One of the key preparations for an upcoming school year is laying out the school’s event calendar. It takes a lot of forethought, communication, and sometimes revision. It also comes in many different flavors. Perhaps you’re the “set it and forget it” kind of teacher that sets things up once and leaves them alone. Or you view the calendar as a living document.
Either way, here are some tips for this all-important process.
Have a goal (or goals) in mind
Parents expect a lot of events. Some are rites of passage and need to be documented for posterity. Others help them stay informed about the goings-on of the classroom. All of them should have a goal in mind.
Break the calendar up into goals. The traditions, such as holiday programs and graduation, set themselves. Then set up events for parent engagement with the goal of parents becoming more integrated in the school community. Finally, events designed to boost student achievement that are geared for both students and parents, like study skills seminars or introductions for the test prep programs you employ. If you have other goals, insert them as well.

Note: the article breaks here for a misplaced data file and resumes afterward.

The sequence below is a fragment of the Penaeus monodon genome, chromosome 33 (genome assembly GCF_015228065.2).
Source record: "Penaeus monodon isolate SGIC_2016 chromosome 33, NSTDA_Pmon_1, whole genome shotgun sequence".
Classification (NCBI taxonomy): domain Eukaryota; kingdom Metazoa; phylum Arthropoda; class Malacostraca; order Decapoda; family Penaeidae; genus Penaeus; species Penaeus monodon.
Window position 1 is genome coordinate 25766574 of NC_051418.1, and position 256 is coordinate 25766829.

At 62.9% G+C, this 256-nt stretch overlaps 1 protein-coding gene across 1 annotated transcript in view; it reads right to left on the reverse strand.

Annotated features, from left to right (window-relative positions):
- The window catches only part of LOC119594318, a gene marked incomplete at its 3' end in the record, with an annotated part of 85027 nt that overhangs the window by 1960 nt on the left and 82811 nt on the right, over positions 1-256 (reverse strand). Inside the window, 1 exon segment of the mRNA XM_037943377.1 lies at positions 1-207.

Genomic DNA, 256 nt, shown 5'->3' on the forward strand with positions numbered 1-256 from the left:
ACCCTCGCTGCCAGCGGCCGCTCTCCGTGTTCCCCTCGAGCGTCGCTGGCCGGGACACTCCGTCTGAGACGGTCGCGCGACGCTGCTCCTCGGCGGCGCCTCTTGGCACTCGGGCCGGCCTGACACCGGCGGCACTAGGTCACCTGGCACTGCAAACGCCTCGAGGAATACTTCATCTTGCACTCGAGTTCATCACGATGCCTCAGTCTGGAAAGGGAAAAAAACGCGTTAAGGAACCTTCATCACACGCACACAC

Join the 21st century
These days, people expect to be notified of events many different ways. Once the calendar is set, you need to deploy an all-of-the-above approach that uses email, online calendar systems, the school website, Facebook, texting, and anything else you can come up with to get the word out. No parent or other stakeholder should be able to use “I didn’t know about it” as an excuse.
Communicate with the entire staff
When setting up the calendar, the worst-case scenario is double booking. Perhaps the teachers have a happy hour scheduled for the same night as the Math Olympics. The food staff might have training on an afternoon where the cafeteria needs to be available. This kind of thing happens every year.
The solution is communication, early and often. During calendar setup, representatives from as many organizations as possible, including the PTO, need to be consulted. It might feel superfluous but it’s a nice courtesy.
That’s right. You and your team should go through the calendar day-by-day, looking for inconsistencies or events that could be improved or moved. It’s really the best way to optimize the schedule. Does Math Night really feel like it would be a success on a Tuesday after a basketball game or should it be moved to the next Thursday? As the teacher, picture going to all of these events (not that you would). Is it possible?